NASA Langley is testing solar sail technology that could reduce costs of space missions

Jay Warren, chief engineer for the ACS3 sail boom subsystem, explains how the advanced composite solar sail system or ACS3’s frame unfolds during deployment Tuesday, April 16, 2024. (Stephen M. Katz/The Virginian-Pilot/TNS)

A sunlight-propelled satellite floating though space on huge metallic sails sounds like an idea straight from science fiction.

But scientists at NASA Langley Research Center in Hampton have spent five years making the technology a reality and plan to launch a test mission as soon as April 23. If successful, the sail technology could reduce the cost of space missions and make monitoring the sun much easier for scientists.


“It’s really exciting and I’m really excited for what this could demonstrate,” Matthew Chamberlain, head of the structural dynamics branch at Langley, said during a Tuesday media event.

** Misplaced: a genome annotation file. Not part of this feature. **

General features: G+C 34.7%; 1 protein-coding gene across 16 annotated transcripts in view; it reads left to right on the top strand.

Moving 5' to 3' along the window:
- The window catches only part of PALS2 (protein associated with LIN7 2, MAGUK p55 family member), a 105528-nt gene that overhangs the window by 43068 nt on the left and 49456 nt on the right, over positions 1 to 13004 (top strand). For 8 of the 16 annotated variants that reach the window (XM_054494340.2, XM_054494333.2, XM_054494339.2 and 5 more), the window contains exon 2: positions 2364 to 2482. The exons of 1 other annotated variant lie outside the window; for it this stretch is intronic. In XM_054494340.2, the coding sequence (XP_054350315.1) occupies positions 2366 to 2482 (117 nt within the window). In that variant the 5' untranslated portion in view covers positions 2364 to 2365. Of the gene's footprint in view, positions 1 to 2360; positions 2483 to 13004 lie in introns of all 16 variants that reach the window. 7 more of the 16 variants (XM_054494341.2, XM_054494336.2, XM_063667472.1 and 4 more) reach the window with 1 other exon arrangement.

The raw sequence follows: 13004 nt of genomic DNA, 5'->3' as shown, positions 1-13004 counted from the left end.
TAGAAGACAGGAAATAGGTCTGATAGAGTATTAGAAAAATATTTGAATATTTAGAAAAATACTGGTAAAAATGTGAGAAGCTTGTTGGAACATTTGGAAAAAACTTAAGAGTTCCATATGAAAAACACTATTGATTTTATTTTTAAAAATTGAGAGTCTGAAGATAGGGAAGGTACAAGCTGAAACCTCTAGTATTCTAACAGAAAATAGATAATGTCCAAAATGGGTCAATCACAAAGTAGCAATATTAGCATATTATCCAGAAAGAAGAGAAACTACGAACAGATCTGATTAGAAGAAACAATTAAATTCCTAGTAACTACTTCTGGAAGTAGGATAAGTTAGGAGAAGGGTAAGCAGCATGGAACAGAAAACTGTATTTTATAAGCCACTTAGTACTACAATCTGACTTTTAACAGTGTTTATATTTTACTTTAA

Much like a sailboat harnesses the power of wind, the solar sails use the sun’s light radiation to move through space, Chamberlain said. The pressure of sunlight is imperceptible to humans, but absent Earth’s gravity, the force from light photons bouncing off the reflective sails is strong enough to push the satellite through space.

The technology is able to cram a four-piece, 860-square-foot metallic sail configuration as wide as an apartment into a satellite module the size of a small microwave. The sails are made out of an aluminum-coated membrane 2.5 microns thick — thinner than a human hair, said Jay Warren, chief engineer for the sail system. The sail material, which feels like a very thin party balloon, is so light that a breeze from a door opening and closing can tear it.

The sails are attached to four hollow composite booms, which act like ship masts and hold the sails in place. The 23-foot-long booms are also made from ultra-lightweight materials and can be collapsed and rolled up like a piece of tape. The process of unfolding the booms and sails in space will take about 25 minutes, Warren said.

The upcoming mission has one main goal: to deploy the sail. If successful, the technology could be scaled up to support larger sail configurations up to 5,400 square feet using booms up to 54.5 feet in length. Those sails could help send weather instruments closer to the sun to serve as an early warning system for solar storms that can damage sensitive electronics on Earth.

The technology is also cheaper and lighter than rocket propulsion, said Greg Dean, the project’s assembly integration and test lead.

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